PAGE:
2017: The year of the voice interface
Much of the commentary at the start of the year was about the Internet of Things (IoT) and AR/VR, with perhaps AR and VR gaining the lion’s share of pundits’ screen space. While the AR/VR sector has indeed probably made more inroads, it is the IoT that has made the loudest noise this year, with Amazon Echo moving into the mainstream, Google Home being launched earlier this year and Apple’s HomePod just announced.
In fact, you could go so far as to say that AR/VR is in danger of being leapfrogged as the next great interface for all things digital. Sure, they’ll be amazing for gamers – and I’ll be in the queue for a Hololens (or, rather, my Minecraft-mad son will) – but those headsets have a long way to go before they are ready to be adopted by the mainstream public (remember Google Glass?).
With SIRI and Cortana having paved the way by letting tech users get comfortable talking to their devices, the next generation of voice-enabled services is likely to provide the biggest revolution in computer interfaces since the touchscreen took over our smartphones.
We are approaching the moment when the IoT is becoming relevant to the everyday consumer, rather than serving as an interesting novelty. Or, maybe more realistically, it’s no longer received with blank stares of incomprehension. A step forward nevertheless. The prevalence of connected devices such as NEST, music players like SONOS, smart TVs and home monitoring kits means that the IoT is slowly becoming a reality for all of us and, as the IoT becomes more and more embedded in our homes, the voice interface will inevitably become the most natural way to take control.
The big tech companies – all of whom have patchy records of extra-curricular activities and occasionally abortive moves into new hardware – have recognised that control (interface and OS) is the place to be. Hence, the rumours that Apple won’t actually build a car, but merely provide the interface and control, may have some weight behind them. Similarly, it never made the move into TV manufacturing, despite Steve Jobs’ yet-to-be-realised assertion that he’d cracked the medium.
The possibilities of audio interfaces are such that we’ll see an incredible diversity of new tech in this area, not least from those offering virtual assistants or avatars (and, as a side-note, surely Facebook’s chatbots and Quartz’s conversational interface will be left in the slipstream here) such as Skype’s initiative.
And with the new control systems, services and hardware, inevitably, will come the need for content. Amazon’s Skills SDK is already available to use for all-comers to develop voice interfaces for third party material, as is Actions for Google Home.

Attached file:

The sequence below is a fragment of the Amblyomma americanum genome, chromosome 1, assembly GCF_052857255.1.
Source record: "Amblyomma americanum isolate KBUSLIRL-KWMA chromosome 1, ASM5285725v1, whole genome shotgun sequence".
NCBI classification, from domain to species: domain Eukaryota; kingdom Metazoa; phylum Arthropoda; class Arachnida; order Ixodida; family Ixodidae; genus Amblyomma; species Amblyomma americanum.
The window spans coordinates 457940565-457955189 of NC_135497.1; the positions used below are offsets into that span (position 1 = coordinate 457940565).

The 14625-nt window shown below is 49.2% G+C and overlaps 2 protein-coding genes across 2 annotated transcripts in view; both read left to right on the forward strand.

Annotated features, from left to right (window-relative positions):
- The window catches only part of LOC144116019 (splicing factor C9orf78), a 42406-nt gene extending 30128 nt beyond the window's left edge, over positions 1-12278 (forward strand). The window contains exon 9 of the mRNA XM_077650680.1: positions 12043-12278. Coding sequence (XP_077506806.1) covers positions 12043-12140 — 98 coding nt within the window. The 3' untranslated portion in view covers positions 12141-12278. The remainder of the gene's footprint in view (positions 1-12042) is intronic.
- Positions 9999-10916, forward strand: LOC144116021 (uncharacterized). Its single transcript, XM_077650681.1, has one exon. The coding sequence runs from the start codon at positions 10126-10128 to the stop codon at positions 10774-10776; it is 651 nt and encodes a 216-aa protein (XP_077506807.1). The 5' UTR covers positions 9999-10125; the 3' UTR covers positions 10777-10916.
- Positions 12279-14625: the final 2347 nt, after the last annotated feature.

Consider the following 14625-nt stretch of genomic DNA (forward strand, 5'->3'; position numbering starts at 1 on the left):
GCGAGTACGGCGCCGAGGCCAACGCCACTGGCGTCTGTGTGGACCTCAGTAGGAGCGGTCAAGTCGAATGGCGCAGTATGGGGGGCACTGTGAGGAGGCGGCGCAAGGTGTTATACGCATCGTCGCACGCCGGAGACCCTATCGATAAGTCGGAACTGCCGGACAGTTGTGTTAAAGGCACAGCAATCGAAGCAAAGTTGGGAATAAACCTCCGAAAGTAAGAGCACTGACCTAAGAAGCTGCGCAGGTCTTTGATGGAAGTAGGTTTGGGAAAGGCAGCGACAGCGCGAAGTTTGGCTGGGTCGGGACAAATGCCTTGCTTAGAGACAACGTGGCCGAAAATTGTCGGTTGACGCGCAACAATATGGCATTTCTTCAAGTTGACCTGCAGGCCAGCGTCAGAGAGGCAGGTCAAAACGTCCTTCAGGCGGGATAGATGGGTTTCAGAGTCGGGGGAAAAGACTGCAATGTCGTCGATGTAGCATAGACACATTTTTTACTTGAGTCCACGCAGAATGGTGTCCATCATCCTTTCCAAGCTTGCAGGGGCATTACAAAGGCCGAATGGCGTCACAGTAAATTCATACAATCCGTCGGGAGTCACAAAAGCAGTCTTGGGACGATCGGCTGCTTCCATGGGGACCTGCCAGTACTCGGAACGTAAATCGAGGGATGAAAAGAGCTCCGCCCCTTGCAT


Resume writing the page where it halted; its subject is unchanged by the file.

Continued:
But what does this mean for publishers – whether of branded content or otherwise?
We should look out for innovators such as the BBC to see how they handle voice interface. Some intriguing possibilities open up at the nexus of audio-visual content, AI and the randomness of human interaction: it’s one thing to say, “Alexa, play last night’s episode of EastEnders”, but – as with search – a long-tail of conversational commands will quickly evolve from demanding users, “Play me that bit from EasterEnders where Kat and Alfie argue”. [Sorry, I’ve not watched it for a while].
Content creators with an eye on the (near) future should consider how their output could be repurposed for audio and then potentially broken down into playable audio chunks – and video too. Don’t forget that your IOT assistant will still be able to send video to whichever screen you prefer.
While all forms of content could be suited to the home voice interfaces, it seems to me that short form or structured content (traffic news, weather, train times, football scores and answers to the random questions from your kids) may well be a particularly strong suit for content providers – the audio equivalent of an Instagram post or Google Knowledge Graph card.
There is a drawback to the voice interface, of course.
As you query your virtual assistant about the next show times for Guardians of the Galaxy 2 while pottering around at home, you are prey to that most fallible of storage media – the human memory.
Perhaps, then, it’s time to revive that late, lamented early pioneer of the IoT – Little Printer?
Robin Barnes, Digital Director, Cedar